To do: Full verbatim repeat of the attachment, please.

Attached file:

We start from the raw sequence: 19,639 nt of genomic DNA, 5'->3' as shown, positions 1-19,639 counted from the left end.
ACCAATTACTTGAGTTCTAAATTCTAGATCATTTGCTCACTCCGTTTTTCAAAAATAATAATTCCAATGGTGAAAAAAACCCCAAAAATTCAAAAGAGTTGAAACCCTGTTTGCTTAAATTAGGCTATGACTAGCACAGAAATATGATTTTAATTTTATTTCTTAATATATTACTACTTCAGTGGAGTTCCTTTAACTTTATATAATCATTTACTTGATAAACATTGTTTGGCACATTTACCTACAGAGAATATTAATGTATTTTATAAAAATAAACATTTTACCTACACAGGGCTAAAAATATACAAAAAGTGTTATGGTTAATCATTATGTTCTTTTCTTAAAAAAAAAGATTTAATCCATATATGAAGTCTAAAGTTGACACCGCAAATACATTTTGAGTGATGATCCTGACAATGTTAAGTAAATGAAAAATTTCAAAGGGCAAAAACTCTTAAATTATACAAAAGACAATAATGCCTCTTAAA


We start from the raw sequence: 19,639 nt of genomic DNA, 5'->3' as shown, positions 1-19,639 counted from the left end.
ACCAATTACTTGAGTTCTAAATTCTAGATCATTTGCTCACTCCGTTTTTCAAAAATAATAATTCCAATGGTGAAAAAAACCCCAAAAATTCAAAAGAGTTGAAACCCTGTTTGCTTAAATTAGGCTATGACTAGCACAGAAATATGATTTTAATTTTATTTCTTAATATATTACTACTTCAGTGGAGTTCCTTTAACTTTATATAATCATTTACTTGATAAACATTGTTTGGCACATTTACCTACAGAGAATATTAATGTATTTTATAAAAATAAACATTTTACCTACACAGGGCTAAAAATATACAAAAAGTGTTATGGTTAATCATTATGTTCTTTTCTTAAAAAAAAAGATTTAATCCATATATGAAGTCTAAAGTTGACACCGCAAATACATTTTGAGTGATGATCCTGACAATGTTAAGTAAATGAAAAATTTCAAAGGGCAAAAACTCTTAAATTATACAAAAGACAATAATGCCTCTTAAA